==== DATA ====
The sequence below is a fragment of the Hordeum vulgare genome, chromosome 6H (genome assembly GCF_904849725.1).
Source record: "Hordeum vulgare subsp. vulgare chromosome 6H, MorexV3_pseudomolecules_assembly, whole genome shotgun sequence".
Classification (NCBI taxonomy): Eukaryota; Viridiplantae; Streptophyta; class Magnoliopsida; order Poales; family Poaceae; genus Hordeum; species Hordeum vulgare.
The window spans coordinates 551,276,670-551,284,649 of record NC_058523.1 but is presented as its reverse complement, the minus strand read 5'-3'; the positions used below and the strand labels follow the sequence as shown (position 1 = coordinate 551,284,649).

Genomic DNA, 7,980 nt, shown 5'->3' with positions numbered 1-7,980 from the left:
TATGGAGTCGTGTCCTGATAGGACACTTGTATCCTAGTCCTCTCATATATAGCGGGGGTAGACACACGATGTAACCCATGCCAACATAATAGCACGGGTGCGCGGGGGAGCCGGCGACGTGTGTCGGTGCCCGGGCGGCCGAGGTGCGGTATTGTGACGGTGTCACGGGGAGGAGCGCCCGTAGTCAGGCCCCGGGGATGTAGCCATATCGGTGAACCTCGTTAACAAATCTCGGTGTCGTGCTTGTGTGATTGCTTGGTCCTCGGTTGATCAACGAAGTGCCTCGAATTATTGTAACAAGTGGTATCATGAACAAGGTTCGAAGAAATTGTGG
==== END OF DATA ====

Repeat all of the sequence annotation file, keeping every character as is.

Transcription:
The sequence below is a fragment of the Hordeum vulgare genome, chromosome 6H (genome assembly GCF_904849725.1).
Source record: "Hordeum vulgare subsp. vulgare chromosome 6H, MorexV3_pseudomolecules_assembly, whole genome shotgun sequence".
Classification (NCBI taxonomy): Eukaryota; Viridiplantae; Streptophyta; class Magnoliopsida; order Poales; family Poaceae; genus Hordeum; species Hordeum vulgare.
The window spans coordinates 551,276,670-551,284,649 of record NC_058523.1 but is presented as its reverse complement, the minus strand read 5'-3'; the positions used below and the strand labels follow the sequence as shown (position 1 = coordinate 551,284,649).

Genomic DNA, 7,980 nt, shown 5'->3' with positions numbered 1-7,980 from the left:
TATGGAGTCGTGTCCTGATAGGACACTTGTATCCTAGTCCTCTCATATATAGCGGGGGTAGACACACGATGTAACCCATGCCAACATAATAGCACGGGTGCGCGGGGGAGCCGGCGACGTGTGTCGGTGCCCGGGCGGCCGAGGTGCGGTATTGTGACGGTGTCACGGGGAGGAGCGCCCGTAGTCAGGCCCCGGGGATGTAGCCATATCGGTGAACCTCGTTAACAAATCTCGGTGTCGTGCTTGTGTGATTGCTTGGTCCTCGGTTGATCAACGAAGTGCCTCGAATTATTGTAACAAGTGGTATCATGAACAAGGTTCGAAGAAATTGTGG